There is a lulling quality to Luke Horton’s writing — emblematic of its narrator, Tom, who suffers from a panic disorder that often makes social interaction traumatic — that makes his acute examinations of the complex ecosystem of a deteriorating relationship, and machinations of friendship, all the more piercing. His prose is spare and disarming, but purposeful; choreographed, even; a writer at the height of his powers, unspooling his narrative with remarkable precision.
“The Fogging” is ostensibly the story of a break-up, but without the hyperbolic trappings or tropes synonymous with such stories. There is no major cataclysm that sparks the demise of Clara and Tom’s relationship — the unexpected fumigation (or fogging) of their resort is the one moment of heightened drama, when things threaten to spill over. But the rot is there, festering, even before we meet them; two Australian academics, in their mid thirties, on their way to Bali for a holiday.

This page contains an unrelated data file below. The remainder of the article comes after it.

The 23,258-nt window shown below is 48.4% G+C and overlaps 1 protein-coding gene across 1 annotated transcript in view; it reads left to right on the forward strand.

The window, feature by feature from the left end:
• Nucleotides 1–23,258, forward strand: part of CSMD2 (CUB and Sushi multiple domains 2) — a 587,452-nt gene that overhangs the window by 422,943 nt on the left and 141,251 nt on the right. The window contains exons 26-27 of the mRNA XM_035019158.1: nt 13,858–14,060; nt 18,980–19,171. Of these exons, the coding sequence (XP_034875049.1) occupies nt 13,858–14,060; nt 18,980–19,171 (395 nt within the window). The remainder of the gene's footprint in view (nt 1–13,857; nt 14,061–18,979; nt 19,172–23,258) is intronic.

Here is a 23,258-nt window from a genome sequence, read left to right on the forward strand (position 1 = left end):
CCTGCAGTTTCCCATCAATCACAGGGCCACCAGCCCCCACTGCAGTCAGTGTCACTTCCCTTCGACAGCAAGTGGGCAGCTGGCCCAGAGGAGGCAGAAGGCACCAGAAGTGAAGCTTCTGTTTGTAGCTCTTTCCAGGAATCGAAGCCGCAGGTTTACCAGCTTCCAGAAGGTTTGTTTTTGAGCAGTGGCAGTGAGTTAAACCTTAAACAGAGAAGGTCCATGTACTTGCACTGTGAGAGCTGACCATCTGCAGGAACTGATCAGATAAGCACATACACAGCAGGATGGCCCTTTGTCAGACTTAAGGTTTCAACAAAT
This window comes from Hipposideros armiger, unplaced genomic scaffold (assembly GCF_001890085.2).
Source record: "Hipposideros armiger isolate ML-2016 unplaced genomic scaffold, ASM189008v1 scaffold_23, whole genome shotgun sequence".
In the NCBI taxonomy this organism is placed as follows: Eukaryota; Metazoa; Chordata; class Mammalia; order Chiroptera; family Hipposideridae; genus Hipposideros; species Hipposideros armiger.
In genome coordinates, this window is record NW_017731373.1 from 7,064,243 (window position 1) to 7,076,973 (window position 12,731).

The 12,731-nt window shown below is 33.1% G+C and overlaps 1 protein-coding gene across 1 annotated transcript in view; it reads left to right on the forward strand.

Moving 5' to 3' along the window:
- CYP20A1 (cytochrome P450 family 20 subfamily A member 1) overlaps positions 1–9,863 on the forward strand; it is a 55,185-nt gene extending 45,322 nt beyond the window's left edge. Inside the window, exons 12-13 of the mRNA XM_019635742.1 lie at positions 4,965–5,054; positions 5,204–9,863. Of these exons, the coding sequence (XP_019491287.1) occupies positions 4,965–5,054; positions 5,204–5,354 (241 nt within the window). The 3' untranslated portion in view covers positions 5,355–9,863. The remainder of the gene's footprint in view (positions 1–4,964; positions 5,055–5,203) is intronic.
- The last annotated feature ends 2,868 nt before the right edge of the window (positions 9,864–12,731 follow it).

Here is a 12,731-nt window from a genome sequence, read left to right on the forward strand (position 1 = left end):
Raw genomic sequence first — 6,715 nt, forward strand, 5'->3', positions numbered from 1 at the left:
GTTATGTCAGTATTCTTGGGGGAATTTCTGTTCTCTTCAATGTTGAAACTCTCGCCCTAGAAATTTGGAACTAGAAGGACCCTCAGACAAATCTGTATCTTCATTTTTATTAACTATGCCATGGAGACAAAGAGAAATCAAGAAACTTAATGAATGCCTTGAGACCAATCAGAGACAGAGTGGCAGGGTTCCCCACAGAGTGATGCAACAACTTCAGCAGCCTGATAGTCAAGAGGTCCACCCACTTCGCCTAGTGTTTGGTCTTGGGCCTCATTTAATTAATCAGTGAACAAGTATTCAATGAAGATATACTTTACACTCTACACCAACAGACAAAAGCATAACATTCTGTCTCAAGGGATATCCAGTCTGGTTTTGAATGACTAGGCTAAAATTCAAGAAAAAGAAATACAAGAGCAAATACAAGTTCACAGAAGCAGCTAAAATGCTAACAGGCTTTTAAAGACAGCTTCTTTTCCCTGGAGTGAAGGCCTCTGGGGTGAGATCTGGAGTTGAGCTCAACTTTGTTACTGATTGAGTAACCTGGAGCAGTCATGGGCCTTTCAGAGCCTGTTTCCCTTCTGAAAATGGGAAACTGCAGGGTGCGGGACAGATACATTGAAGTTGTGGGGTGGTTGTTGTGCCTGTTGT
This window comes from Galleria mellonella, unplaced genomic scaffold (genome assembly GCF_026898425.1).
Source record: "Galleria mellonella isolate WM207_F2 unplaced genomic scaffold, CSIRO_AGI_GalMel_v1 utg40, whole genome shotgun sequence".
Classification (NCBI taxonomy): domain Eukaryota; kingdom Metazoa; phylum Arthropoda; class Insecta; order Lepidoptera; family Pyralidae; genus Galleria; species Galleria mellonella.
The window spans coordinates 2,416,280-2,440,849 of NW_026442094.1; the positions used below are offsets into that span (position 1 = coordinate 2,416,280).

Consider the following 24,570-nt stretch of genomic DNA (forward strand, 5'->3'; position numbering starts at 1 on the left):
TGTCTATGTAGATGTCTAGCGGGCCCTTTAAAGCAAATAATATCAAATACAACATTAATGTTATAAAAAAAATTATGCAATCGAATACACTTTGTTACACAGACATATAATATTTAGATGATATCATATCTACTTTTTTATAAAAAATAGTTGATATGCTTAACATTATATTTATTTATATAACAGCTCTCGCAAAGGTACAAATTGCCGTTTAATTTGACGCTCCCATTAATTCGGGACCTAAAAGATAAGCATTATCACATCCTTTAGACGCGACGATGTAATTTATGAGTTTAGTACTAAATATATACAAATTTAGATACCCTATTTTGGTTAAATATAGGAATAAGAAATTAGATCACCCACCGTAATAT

“The Fogging” is told exclusively from Tom’s perspective, so our view of his relationship with Clara is tainted and biased; but that’s the point. Its weapon is its absolute sincerity and dedication to a singular viewpoint. It’s pure in its solipsism. Horton’s work is a study in control of tone. It is a penetrating and moving portrait on a relationship reaching its climax, and a man undone by a hyper-awareness that borders on narcissism. And it’s affecting because so many of Tom’s flaws are reflections of our own.
PUB DATE: 2 Jul 2020